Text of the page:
Washington, D.C., is the only place on earth where bright, extremely well-paid men and women regularly get together to rediscover the wheel. At least it seems that way sometime.

Item: About 6 years ago, the Department of Housing and Urban Development (HUD) shipped hundreds of its workers from Washington to the field. Decentralization was the thing. Idea was to get people and programs closer to the communities affected by them.

Items: About 5 years ago the Agency for International Development brought hundreds of workers in from the field and put them to work managing new kinds of foreign programs from Washington.

Item: Within the next few months HUD will probably begin moving hundreds of its employees from the field to Washington. Idea is to get them closer to their projects.

Item: Within the next few months AID may begin moving hundred of its employees from Washington to the field. Idea is to get them closed to their projects.

The name of the game - being played out in greater and smaller degree all over town - is reorganization.

Congressional critics say this next reorganization will be the 20th for HUD since 1971. HUD officials say if you are talking about "minor" reorganizations it might be the 200th. AID employees say it would be easier to count the number of times they were NOT in a period of reorganization.

It seems to be a rule of politics that the first order of business of a new White House team is to undo whatever the old White House team did, Nixon reorganized what Johnson did, Johnson changed many Kennedy Eisen hower liked; Ike cut back Truman programs, etc. If Ford had been elected to succeed himself, he might have reorganized too.

AID Administrator John Gilligan believes that the current ratio of almost two Washington employees for every one field workers is wrong. That happened because AID's once-huge Vietnam mission had to return to Washington.

AID workers believe Gilligan intends to reduce employment here between 450 and 550 jobs (by his own, off-the-cut estimates). AID brass say layoffs are most unlikely and look to the "field," overseas, where there are currently fewer than 100 vacancies. Hiring has been frozen for months.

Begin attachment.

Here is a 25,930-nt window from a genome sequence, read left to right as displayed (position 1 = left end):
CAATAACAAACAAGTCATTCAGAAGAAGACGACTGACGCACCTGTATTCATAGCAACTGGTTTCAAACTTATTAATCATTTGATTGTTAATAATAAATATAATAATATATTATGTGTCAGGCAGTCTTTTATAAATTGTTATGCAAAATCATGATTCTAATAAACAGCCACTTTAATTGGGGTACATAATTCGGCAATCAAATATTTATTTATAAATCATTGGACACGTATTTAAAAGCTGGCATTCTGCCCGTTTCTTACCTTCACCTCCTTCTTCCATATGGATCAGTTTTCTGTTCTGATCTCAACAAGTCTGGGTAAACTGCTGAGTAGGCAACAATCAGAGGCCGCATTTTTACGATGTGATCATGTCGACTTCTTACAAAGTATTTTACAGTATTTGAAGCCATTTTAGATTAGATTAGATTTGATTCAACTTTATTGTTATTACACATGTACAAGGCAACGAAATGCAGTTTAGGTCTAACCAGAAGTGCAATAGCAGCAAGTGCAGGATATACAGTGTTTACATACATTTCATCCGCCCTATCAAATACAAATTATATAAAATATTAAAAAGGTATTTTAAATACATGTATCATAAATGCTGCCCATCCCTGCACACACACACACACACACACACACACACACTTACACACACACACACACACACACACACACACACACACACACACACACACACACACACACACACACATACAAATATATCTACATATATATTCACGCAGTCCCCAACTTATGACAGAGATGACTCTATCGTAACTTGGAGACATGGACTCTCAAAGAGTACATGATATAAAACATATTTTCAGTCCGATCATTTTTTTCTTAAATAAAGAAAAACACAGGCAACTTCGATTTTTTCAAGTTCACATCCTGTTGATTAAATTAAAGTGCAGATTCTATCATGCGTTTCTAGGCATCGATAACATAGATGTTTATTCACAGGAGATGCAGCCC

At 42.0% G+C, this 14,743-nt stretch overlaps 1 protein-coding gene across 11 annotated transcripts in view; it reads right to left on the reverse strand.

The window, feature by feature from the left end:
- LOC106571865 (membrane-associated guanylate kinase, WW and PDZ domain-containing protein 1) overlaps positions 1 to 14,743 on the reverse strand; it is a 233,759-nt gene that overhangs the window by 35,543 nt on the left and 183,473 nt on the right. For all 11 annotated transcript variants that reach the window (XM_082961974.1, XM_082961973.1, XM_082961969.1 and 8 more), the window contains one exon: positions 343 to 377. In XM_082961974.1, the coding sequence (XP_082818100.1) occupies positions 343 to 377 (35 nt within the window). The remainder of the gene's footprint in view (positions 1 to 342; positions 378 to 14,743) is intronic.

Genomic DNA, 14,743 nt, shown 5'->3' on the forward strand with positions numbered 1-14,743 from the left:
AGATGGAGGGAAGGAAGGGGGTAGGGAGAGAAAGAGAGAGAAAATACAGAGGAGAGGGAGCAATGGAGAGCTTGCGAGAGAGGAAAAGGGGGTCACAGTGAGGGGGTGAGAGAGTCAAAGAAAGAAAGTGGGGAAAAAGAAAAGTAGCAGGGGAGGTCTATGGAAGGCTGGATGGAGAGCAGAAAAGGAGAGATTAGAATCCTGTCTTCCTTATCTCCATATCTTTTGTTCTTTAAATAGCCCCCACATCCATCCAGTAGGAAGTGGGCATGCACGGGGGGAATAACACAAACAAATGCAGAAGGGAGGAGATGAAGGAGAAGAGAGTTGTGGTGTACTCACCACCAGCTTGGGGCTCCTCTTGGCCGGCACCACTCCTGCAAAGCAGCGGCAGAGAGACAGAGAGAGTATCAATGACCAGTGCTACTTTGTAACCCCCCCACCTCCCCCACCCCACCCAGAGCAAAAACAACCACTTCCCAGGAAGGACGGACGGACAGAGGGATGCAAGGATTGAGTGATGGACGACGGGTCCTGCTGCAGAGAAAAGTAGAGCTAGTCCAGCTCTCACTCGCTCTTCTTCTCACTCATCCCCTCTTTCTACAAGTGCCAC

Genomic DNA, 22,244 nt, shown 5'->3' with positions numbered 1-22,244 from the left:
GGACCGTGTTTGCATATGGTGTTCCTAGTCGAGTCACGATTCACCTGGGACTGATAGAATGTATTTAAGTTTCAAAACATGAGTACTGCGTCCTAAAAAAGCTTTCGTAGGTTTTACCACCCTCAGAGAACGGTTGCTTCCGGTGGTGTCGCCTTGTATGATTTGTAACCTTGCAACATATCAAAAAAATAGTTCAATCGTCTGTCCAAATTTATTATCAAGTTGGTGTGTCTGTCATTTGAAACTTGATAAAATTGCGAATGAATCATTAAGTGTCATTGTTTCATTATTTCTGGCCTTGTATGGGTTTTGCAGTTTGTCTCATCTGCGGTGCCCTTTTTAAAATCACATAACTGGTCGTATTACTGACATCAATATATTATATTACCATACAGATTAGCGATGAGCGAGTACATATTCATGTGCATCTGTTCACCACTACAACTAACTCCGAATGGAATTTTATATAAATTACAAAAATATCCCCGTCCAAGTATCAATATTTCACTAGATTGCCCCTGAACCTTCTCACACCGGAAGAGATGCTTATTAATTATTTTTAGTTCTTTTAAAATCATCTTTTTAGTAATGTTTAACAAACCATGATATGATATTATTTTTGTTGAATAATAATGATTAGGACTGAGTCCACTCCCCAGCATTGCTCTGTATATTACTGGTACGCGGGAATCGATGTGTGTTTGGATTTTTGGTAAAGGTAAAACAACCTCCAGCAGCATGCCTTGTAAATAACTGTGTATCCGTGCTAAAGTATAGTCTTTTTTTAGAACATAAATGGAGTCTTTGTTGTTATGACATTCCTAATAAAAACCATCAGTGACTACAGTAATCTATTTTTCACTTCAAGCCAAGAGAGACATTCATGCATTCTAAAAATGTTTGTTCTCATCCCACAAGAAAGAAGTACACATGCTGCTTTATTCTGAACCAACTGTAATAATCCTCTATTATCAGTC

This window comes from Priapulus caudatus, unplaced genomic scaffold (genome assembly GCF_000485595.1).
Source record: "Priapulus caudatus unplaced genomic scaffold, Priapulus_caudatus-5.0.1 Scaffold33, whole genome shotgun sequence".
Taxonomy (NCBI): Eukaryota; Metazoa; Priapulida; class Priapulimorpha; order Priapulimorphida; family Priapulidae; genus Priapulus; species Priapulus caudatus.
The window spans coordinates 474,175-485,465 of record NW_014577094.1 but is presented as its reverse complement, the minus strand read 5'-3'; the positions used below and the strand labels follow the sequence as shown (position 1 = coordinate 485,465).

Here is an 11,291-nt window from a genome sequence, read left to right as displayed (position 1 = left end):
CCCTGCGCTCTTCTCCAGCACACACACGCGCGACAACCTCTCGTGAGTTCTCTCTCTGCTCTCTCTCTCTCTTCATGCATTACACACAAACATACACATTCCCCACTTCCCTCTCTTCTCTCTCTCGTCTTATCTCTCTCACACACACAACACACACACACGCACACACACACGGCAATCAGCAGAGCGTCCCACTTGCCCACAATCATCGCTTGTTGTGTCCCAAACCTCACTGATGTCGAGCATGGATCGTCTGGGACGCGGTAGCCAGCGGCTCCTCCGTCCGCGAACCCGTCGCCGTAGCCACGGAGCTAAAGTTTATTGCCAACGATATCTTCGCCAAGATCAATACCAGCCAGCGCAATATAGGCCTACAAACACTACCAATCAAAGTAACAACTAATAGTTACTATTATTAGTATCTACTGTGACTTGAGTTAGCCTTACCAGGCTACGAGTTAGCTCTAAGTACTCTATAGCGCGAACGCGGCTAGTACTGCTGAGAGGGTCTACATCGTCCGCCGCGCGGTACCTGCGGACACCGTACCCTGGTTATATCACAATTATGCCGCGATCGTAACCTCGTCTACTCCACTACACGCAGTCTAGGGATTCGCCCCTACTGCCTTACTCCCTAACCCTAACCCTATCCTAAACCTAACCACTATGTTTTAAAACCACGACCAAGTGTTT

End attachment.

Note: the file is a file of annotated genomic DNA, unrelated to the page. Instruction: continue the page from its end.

(Top Gilligan aides, still call him "Governor." Some employees, critical of his rough-and-tumble management style think he is using AID as a political Tinker Toy prior to pluging back into Ohio politics.)

HUD is doing just the reverse of AID. And the reverse of what HUD itself did in the early 1970s. "We were hot for regionalization then," an old-timer recalls. "We did a massive PR (public relations) job on Washington employees, Congress and the press. We sold 'regionalization' like it was a new detergent. "Go West" is what we told them. Get out in the field where the action is."

Now, of course, HUD is planning to consolidate many of its smaller offices that were originally created to counter consolidation. Employees who aren't shifted to the bigger cities - as many as 1,000 may be affected by the shakeups - or fired, will be transferred back to Washington.

Taking their cue from President Carter, other agencies are reorganizing. Some are in their second reorganizations - good or bad, necessary to just for the sake of changing things - tend to frighten those about to be reorganized. The master planners rarely notice this since the master play always insure them a job - usually at a better title and salary - after the shakeup.

The current round of reorganizations have already taken their toll. Morale is bad in many sections of the CIA because of reorganization; grumbling is high in the Office of the Secretary of Defense because of layoffs and downgradings; some commerce employees claim a recent suicide there was related to a reorganization related - demotion; Agriculture and Transportations are spending more time defending their jobs than doing their jobs. And so it goes.

President Carter has repeatedly promised that nobody in government would be fired or lose pay because of reorganization. He hasn't even come and Administration officials say the real reorganizations haven't even started yet.